October 24, 2010

Slime Mold Wins Prize! We wrote in an earlier post [see “Slime Mold Strikes Tokyo!!!” under “Train Story,” Mar. 25, ’10] about the research that found a similarity between slime mold networks and the Tokyo railway system map.  Now, the Daily Yomiuri reports (Sat., Oct. 2, ’10), the nine Japanese and British researchers have been awarded an Ig Nobel Prize, which was recently presented to them at Harvard University by the Annals of Improbable Research.  No mention of an award for the hard-working slime mold, who the Tree thinks deserve at least some of the credit.

Bathhouse Revival. A recent Tree post [see “Bathhouse Blues,” Oct. 12, ’10]  lamented the demise of a favorite Tokyo bathhouse.  Efforts are underway in another part of town, however, to keep the tradition alive.  A story in the Daily Yomiuri (Fri., Oct. 22, ’10), “Tokyo bathhouses scrub up to lure visitors,”  informs us that the Ota Ward Public Bathhouse Association is encouraging foreign visitors to make use of the 57 bathhouses in the ward as a way of drumming up business.  Ota Ward is home to Haneda Airport, which has recently expanded its facilities to accommodate more international flights.  Thus the bathhouses hope to pick up some of the anticipated influx of tourists through the ward.   Posters in four languages illustrating how to use the baths properly have been prepared, as well as other special souvenirs for visitors.

We recommend checking out the Ota Ward bathhouses if you are coming through Haneda Airport.  A soak in the hot baths will remoisturize and refresh you after a long flight.  And if you want to know what to expect at the bathhouse, you can read all about it in our story, “Bathhouse Blues.”

Jimbocho (Part I)

October 15, 2010

The other day I attended a “Bean Book Carnival” held at the Tokyo Secondhand Book Hall.  “Bean book” is a literal translation of a word that actually means “miniature book.”  The venue was located in a part of Tokyo called Jimbocho, an area with a high concentration of secondhand book shops.

I didn’t know what to expect, but from the little I already knew about miniature books in Japan, I had built up an image of high school girls or college-age women both as readers and creators of these tiny highly artistic and ultimately “cute” works.  When I descended the stairs to the basement room where the “carnival” was being held, I found it mobbed, but not just with the very young.  There were plenty of thirty-and-forty-somethings and plenty of men, too, both as makers of the books and as admirers milling about in the crowd.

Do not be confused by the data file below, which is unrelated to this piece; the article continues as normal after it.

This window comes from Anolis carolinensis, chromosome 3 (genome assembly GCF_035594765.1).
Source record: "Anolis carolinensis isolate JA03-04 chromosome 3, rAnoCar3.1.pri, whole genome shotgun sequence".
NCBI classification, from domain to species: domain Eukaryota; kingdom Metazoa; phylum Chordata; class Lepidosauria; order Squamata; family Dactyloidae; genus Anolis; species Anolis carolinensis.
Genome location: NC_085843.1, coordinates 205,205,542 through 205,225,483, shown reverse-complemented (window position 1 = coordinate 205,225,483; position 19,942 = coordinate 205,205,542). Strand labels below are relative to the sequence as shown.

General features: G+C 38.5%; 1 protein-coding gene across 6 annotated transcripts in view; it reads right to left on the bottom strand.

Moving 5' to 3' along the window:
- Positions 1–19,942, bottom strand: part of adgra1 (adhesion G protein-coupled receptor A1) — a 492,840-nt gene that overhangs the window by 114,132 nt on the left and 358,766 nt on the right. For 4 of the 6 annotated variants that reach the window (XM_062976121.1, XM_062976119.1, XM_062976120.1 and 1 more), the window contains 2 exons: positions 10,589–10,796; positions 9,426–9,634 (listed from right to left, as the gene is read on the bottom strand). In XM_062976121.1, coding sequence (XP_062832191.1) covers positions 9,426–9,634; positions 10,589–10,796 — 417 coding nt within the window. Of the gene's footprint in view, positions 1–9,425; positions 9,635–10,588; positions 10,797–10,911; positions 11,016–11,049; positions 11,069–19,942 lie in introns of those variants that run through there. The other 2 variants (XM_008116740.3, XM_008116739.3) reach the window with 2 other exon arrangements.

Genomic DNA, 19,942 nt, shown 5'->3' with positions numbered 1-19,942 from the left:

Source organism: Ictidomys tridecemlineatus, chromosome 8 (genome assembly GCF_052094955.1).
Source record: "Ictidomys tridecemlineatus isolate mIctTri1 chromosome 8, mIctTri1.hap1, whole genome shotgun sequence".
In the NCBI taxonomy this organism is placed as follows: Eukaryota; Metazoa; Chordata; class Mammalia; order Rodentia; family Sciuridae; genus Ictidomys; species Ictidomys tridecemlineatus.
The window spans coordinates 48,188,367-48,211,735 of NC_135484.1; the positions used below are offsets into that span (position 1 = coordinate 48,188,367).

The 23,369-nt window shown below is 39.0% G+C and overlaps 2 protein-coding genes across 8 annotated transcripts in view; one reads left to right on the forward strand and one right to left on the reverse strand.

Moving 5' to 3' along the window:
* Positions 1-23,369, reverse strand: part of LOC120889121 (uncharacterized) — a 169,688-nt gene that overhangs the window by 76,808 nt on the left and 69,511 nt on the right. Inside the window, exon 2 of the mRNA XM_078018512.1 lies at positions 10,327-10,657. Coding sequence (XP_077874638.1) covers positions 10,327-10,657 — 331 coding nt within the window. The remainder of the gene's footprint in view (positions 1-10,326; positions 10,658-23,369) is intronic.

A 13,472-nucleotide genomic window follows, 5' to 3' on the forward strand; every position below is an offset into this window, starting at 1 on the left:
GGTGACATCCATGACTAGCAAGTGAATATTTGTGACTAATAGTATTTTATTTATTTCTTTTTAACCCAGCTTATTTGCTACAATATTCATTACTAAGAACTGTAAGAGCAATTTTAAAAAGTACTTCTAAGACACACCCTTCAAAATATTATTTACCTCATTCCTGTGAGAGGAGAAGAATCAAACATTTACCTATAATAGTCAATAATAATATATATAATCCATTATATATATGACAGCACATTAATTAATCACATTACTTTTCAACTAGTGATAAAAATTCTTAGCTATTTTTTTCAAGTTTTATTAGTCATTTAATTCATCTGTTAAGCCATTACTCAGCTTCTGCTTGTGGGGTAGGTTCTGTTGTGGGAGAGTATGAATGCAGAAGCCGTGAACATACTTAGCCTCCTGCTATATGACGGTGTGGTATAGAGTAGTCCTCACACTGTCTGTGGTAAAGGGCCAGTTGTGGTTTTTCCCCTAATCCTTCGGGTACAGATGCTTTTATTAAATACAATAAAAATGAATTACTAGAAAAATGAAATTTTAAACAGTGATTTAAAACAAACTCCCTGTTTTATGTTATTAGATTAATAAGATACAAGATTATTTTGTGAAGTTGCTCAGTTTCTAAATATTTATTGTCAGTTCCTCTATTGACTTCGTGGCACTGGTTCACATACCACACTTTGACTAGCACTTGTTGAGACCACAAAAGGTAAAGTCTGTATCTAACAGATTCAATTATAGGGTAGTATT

The so-called “carnival” was actually an exhibition by 28 miniature book artists, as well as a few workshops held at the back of the room on how to make your own miniature book.  The way it was set up was interesting and reminded me of the lay-out of a traditional Japanese garden.  The room was not that large, but there were 28 exhibits on view.  If it had been me in charge of the layout, I probably would have set everyone up side by side around the edges of the room.  Maybe you would have done it that way, too.  But only numbers 1 through 4 and 21 through 28 were at the edges of the room.  The other 16 booths were in the center of the room, in four sets of four.

In each set of four, each booth was side-by-side with one booth, and back-to-back with another one.  And the numbers in each set of four, rather than proceeding 5, 6, 7, 8, as you might have expected, were instead 5, 6, 9, and 10; 7, 8, 11, 12; 13, 14, 17, 18; 15, 16, 19, 20.  This arrangement created an interesting flow pattern, because if you wanted to view each booth in numerical order, you had to move from one booth, not to the booth immediately next to it since that was not the next number, but to the booth immediately behind it.

Although this was confusing at first, it had the interesting effect of making the distinction between each side-by-side booth much stronger.  Because of the limited space, these booths were very narrow, with only room for three or four shelves about one foot wide and a few inches deep, a small table holding a change box and leaflets, and a stool for the exhibitor to sit on next to the table.  So it would have been easy to confuse the two side-by-side exhibits with each other had it not been for this interesting order of viewing.

The overall effect was of a much larger room than it actually was, a sensation I have experienced before when wandering the pathways of a Japanese garden, whose twists and turns within a small area created the impression of a much larger space.